The clay filled low permeability sandstone of the Codell formation of Colorado has historically been a difficult formation to stimulate. In the past, conventional methods of stimulation have been used in the Codell sandstone with results below expectations.

Codell sandstone core samples were taken from several wells in the Denver-Julesberg Basin of Colorado, over a three county area, and were from various depths of approximately 1554.50m (5100 ft.) to 2438.40m (8000 ft.)

The object of this paper is to characterize the Codell sandstone cores by use of Scanning Electron Microscopy and Energy Dispersive Spectrometry (SEM/EDS) to evaluate the mineralogy and lithology of the formation. The samples were then subjected to experimental and conventional treatment fluids by use of a Gas/Liquid Reference Core Flow Apparatus to determine the least damaging stimulation treatment.

Treatment fluids evaluated in this study were: 100% methanol, low pH methanol with specific additives, KCl water/methanol blends, KCl water and various weak acid blends. One of the low pH methanol systems described in this paper has shown positive gains in permeability during core flow testing and can be an effective enhancement of conventional water based systems used for stimulating other low permeability reservoirs. The most effective method of application of such a system has been as a prepad ahead of conventional water base treatments.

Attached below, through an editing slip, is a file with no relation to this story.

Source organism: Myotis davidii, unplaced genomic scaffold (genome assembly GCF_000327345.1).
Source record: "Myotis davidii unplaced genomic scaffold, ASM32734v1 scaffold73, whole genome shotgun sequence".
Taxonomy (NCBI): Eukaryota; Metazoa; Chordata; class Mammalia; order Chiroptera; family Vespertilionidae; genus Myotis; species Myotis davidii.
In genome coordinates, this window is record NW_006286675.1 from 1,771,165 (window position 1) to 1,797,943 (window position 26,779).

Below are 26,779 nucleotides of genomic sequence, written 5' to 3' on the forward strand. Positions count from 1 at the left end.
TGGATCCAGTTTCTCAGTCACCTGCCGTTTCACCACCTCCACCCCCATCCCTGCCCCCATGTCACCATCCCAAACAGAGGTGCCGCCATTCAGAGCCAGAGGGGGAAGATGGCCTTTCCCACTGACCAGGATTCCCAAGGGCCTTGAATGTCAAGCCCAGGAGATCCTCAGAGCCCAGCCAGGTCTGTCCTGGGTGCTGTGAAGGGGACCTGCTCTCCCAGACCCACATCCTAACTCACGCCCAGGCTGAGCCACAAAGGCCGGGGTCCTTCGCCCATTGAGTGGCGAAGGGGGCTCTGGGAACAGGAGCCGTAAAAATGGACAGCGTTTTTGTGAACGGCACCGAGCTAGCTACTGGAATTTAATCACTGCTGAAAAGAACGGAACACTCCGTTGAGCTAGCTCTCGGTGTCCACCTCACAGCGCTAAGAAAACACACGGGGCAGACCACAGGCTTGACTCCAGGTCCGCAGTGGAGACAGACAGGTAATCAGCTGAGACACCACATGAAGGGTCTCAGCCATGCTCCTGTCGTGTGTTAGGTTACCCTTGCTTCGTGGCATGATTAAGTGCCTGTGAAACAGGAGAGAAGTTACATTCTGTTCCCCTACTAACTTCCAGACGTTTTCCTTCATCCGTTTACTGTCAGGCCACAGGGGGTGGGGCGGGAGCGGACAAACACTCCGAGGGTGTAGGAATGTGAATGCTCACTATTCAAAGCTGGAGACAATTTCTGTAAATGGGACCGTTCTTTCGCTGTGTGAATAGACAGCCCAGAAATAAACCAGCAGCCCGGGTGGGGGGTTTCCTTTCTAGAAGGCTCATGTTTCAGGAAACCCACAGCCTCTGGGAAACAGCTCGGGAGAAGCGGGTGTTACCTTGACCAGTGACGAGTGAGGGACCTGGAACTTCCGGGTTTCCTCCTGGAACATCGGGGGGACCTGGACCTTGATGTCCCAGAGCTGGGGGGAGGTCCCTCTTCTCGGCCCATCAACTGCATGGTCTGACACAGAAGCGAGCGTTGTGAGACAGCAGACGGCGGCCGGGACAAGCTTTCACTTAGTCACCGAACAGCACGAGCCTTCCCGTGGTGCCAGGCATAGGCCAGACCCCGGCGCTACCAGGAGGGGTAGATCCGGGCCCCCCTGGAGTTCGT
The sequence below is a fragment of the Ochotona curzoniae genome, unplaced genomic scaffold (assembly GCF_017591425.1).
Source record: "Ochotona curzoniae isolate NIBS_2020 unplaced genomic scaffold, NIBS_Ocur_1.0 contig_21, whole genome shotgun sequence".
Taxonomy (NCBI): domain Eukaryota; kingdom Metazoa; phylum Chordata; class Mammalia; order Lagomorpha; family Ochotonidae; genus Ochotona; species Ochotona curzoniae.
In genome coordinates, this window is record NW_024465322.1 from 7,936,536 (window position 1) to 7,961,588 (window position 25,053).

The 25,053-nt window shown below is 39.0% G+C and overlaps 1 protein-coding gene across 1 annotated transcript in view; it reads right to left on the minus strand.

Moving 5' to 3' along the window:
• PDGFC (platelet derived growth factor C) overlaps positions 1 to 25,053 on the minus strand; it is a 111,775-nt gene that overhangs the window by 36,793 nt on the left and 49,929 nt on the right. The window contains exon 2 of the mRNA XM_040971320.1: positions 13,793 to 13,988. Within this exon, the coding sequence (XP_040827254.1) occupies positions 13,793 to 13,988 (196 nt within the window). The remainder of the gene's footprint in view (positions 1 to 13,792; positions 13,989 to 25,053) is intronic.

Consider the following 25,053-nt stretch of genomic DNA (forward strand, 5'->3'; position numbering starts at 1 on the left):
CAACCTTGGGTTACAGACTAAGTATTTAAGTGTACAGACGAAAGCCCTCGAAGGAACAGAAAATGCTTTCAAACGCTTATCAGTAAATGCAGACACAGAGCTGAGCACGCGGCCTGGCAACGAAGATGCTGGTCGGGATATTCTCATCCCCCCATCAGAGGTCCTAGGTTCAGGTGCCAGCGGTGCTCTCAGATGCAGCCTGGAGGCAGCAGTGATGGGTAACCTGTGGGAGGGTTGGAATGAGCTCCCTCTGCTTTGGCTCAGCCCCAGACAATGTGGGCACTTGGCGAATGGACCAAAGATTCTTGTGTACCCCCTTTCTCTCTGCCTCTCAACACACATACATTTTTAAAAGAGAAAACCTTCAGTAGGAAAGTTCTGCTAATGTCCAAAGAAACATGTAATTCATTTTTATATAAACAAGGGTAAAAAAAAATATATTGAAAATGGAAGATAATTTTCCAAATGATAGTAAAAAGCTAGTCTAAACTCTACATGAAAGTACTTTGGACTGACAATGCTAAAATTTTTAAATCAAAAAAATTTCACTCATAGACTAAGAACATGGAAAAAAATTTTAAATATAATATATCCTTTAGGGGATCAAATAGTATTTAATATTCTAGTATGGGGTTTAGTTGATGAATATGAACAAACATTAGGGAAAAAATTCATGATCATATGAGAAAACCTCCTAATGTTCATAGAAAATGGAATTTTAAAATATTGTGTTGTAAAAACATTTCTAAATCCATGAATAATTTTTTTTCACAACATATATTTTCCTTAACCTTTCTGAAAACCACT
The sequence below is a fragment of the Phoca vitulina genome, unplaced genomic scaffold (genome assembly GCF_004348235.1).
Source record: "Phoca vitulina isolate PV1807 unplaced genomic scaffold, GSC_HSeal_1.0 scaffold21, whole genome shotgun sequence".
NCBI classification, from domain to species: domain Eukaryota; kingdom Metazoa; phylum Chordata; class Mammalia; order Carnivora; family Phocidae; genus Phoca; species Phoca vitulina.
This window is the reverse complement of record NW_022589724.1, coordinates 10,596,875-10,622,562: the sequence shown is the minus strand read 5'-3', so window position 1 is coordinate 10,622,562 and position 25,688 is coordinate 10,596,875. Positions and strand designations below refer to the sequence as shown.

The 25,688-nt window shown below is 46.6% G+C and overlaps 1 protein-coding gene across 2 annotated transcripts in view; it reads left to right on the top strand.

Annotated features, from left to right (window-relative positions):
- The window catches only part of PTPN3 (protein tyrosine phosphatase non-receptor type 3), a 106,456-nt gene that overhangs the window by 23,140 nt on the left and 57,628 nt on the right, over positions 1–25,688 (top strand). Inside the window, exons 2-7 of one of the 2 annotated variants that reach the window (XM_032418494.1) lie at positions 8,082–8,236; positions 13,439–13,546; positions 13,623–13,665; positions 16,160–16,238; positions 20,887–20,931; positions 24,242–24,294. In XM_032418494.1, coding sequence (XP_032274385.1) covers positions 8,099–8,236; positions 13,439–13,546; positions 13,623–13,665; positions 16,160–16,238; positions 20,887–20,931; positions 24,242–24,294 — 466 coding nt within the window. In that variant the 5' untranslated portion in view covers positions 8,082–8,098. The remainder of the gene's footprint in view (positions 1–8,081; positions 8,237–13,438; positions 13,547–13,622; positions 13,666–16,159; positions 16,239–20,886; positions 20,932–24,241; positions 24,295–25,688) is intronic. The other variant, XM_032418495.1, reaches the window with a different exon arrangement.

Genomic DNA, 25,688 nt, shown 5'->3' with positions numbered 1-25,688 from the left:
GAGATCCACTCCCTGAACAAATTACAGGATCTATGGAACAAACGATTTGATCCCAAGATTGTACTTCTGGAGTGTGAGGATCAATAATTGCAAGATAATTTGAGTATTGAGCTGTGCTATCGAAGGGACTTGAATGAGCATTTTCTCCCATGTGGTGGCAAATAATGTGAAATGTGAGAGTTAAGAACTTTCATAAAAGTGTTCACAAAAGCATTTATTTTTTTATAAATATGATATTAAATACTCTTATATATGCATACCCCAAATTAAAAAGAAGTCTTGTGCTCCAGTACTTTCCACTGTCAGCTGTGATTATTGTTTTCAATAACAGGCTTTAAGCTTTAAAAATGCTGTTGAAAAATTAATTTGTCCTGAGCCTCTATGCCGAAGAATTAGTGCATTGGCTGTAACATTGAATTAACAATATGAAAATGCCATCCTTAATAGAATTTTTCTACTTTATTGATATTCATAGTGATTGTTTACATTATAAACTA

The concept of low pH (4.0) methanol combined with a special silt suspension and clay control chemical additives is suspected to partially dissolve and/or reduce the size of the various clay components in the immediate wellbore vicinity where maximum leak-off/spurt-loss damage usually occurs.

Case histories from treatments done in the DJ Basin will be discussed and evaluated.

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